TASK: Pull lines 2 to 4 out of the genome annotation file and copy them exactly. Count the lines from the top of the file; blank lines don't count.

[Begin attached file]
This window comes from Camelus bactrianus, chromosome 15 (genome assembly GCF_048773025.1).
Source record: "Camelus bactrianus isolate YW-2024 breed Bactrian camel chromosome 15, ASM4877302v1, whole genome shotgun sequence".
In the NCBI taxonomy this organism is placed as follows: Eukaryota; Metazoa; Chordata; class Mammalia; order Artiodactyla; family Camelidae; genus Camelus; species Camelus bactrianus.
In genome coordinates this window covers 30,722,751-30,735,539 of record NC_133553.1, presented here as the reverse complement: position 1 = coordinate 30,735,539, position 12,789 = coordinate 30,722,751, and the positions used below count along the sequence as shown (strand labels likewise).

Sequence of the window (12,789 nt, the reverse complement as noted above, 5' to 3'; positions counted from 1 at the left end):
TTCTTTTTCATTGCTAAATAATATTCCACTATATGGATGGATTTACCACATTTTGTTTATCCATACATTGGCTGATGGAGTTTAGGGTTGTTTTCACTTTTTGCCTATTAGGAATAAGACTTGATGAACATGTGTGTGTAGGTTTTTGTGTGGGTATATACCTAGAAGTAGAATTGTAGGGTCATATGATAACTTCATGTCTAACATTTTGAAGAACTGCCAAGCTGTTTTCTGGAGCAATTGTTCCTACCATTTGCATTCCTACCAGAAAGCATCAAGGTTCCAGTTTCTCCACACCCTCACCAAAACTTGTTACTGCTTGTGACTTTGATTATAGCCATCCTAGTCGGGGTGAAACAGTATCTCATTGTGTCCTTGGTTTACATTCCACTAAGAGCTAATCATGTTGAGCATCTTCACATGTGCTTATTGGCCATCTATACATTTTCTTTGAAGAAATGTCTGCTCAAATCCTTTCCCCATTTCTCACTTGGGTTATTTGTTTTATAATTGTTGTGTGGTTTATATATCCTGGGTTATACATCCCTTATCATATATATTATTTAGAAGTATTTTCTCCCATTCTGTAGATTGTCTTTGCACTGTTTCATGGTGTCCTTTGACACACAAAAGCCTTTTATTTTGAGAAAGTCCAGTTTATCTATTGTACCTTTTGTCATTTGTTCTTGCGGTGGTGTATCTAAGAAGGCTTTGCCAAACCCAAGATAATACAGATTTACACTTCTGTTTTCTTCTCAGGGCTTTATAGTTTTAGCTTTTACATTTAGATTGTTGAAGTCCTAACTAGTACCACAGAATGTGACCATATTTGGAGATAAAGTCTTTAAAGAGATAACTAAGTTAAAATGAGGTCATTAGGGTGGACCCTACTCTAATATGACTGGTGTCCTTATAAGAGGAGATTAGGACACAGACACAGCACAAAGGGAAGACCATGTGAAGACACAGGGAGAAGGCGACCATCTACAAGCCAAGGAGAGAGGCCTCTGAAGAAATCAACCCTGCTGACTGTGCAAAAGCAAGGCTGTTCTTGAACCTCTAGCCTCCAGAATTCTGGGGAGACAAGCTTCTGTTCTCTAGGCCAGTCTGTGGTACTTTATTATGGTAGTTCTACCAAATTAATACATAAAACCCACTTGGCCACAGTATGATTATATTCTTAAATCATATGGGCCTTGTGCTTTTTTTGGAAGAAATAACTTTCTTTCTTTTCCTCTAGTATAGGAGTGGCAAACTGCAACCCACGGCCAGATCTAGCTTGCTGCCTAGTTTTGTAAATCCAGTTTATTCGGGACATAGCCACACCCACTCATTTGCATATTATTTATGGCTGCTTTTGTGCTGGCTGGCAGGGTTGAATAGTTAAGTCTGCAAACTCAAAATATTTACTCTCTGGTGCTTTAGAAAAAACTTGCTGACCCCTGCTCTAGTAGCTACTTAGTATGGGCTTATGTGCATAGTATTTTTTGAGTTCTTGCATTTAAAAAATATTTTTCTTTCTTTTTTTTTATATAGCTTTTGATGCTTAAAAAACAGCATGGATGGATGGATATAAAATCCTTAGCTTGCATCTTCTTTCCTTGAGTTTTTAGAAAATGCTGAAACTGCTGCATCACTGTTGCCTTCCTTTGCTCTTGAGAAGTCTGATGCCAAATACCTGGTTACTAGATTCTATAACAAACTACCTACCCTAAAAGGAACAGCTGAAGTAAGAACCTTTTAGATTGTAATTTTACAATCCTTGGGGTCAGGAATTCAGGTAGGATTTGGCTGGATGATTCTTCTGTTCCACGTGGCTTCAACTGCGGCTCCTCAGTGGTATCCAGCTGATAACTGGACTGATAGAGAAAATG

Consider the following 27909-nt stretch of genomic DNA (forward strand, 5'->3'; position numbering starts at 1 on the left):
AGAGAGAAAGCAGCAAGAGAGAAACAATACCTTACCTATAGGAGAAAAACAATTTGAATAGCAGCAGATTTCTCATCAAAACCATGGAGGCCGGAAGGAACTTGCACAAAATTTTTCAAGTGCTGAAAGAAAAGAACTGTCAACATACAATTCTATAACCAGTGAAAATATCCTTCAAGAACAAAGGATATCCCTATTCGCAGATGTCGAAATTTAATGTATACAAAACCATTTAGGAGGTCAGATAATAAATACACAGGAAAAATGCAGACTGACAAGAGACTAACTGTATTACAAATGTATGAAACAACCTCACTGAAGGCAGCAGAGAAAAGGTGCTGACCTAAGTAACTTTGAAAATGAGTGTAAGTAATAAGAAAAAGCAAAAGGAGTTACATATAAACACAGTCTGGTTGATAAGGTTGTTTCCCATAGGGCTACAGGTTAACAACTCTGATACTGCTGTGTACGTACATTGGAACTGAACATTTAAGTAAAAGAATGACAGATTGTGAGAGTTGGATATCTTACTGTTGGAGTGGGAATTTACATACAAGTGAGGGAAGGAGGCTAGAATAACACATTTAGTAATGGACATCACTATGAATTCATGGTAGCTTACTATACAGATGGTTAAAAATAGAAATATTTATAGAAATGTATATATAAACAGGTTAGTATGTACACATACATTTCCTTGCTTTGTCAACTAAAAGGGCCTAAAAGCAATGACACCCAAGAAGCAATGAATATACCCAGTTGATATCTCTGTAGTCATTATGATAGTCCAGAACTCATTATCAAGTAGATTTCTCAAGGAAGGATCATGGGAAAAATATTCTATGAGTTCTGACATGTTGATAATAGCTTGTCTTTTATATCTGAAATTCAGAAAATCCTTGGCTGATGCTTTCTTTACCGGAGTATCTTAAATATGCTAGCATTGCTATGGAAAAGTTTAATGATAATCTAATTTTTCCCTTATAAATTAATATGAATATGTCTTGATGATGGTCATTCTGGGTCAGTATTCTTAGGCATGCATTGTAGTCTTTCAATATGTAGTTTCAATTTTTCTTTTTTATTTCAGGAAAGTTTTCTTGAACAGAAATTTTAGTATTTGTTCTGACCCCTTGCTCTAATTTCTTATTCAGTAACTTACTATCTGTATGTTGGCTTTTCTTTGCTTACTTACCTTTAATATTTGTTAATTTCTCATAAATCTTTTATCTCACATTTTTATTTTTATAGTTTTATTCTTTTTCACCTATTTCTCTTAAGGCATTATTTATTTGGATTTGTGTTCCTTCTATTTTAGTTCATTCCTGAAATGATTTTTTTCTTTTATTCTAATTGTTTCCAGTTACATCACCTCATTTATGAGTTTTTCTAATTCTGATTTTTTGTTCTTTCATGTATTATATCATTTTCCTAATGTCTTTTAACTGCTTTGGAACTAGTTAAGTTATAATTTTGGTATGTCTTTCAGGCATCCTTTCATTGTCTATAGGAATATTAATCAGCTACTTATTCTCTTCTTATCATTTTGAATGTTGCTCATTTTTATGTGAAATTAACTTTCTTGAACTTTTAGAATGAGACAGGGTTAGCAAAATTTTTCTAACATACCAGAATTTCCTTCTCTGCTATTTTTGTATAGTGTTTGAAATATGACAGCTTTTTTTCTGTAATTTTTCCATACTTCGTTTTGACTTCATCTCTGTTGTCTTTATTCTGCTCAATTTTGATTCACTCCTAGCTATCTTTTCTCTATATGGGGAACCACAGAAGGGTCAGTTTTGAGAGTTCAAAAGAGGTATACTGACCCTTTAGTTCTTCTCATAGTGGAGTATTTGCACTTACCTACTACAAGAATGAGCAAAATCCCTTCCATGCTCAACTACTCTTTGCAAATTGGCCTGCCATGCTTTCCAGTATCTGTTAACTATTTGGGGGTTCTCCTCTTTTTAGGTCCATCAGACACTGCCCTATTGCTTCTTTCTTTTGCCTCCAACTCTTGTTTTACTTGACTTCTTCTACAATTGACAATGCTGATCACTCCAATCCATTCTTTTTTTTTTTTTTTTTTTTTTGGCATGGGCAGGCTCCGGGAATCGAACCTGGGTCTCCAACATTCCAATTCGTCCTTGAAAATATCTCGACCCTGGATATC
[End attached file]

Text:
Source record: "Camelus bactrianus isolate YW-2024 breed Bactrian camel chromosome 15, ASM4877302v1, whole genome shotgun sequence".
In the NCBI taxonomy this organism is placed as follows: Eukaryota; Metazoa; Chordata; class Mammalia; order Artiodactyla; family Camelidae; genus Camelus; species Camelus bactrianus.
In genome coordinates this window covers 30,722,751-30,735,539 of record NC_133553.1, presented here as the reverse complement: position 1 = coordinate 30,735,539, position 12,789 = coordinate 30,722,751, and the positions used below count along the sequence as shown (strand labels likewise).